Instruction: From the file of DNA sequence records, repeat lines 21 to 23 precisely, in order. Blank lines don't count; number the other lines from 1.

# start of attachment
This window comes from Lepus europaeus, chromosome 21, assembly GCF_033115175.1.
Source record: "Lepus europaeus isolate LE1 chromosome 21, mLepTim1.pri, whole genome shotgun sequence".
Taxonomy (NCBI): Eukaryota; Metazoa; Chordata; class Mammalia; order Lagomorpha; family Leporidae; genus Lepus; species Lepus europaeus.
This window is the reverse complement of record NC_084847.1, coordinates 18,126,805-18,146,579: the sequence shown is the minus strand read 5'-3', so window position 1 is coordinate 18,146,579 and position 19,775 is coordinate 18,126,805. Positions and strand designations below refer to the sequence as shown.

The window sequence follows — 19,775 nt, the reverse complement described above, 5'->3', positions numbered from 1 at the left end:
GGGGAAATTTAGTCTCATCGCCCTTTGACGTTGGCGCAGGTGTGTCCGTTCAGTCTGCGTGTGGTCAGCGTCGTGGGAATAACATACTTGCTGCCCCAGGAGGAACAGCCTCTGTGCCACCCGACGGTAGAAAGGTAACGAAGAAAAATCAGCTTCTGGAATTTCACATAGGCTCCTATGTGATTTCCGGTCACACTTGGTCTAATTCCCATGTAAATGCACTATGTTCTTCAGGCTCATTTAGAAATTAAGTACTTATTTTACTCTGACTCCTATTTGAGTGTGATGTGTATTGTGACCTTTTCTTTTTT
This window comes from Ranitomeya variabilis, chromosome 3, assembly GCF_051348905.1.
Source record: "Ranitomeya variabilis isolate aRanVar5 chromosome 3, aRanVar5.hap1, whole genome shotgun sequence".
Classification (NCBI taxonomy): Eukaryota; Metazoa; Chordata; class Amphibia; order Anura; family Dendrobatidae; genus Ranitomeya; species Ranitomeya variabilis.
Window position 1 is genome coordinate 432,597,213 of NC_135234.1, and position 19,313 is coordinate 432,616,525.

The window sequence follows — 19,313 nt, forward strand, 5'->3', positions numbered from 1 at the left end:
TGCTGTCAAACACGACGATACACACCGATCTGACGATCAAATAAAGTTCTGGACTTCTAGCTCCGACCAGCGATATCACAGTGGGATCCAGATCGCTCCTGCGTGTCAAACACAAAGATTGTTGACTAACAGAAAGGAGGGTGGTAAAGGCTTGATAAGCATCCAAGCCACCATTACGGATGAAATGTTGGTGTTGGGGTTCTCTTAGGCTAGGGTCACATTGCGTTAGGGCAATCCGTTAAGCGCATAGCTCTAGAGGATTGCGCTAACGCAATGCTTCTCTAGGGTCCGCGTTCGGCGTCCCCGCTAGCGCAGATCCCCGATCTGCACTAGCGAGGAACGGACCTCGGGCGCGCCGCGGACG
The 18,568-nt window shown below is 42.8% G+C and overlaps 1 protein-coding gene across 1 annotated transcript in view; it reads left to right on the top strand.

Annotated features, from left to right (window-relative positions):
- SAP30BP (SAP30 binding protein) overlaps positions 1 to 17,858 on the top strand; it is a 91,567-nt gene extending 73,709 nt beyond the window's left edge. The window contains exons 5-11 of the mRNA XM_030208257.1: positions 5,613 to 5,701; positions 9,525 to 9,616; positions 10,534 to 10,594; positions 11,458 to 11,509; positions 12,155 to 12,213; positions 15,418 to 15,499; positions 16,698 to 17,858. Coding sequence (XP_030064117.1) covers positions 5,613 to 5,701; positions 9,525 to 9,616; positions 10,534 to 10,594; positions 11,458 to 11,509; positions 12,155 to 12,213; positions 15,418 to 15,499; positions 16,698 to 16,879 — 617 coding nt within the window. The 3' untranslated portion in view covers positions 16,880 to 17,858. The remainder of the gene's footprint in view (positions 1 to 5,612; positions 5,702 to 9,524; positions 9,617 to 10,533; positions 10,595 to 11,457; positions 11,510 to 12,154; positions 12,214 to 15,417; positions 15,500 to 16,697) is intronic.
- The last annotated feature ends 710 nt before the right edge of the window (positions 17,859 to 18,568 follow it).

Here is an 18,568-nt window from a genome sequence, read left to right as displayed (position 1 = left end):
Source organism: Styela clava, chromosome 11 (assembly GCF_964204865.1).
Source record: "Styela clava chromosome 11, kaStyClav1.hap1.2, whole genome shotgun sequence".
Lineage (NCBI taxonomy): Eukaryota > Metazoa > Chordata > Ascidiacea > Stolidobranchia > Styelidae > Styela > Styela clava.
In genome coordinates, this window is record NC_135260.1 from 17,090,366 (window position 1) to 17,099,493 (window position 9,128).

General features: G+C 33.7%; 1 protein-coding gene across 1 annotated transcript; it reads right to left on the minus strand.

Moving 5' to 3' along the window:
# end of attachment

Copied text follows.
In genome coordinates, this window is record NC_135260.1 from 17,090,366 (window position 1) to 17,099,493 (window position 9,128).

General features: G+C 33.7%; 1 protein-coding gene across 1 annotated transcript; it reads right to left on the minus strand.

Moving 5' to 3' along the window: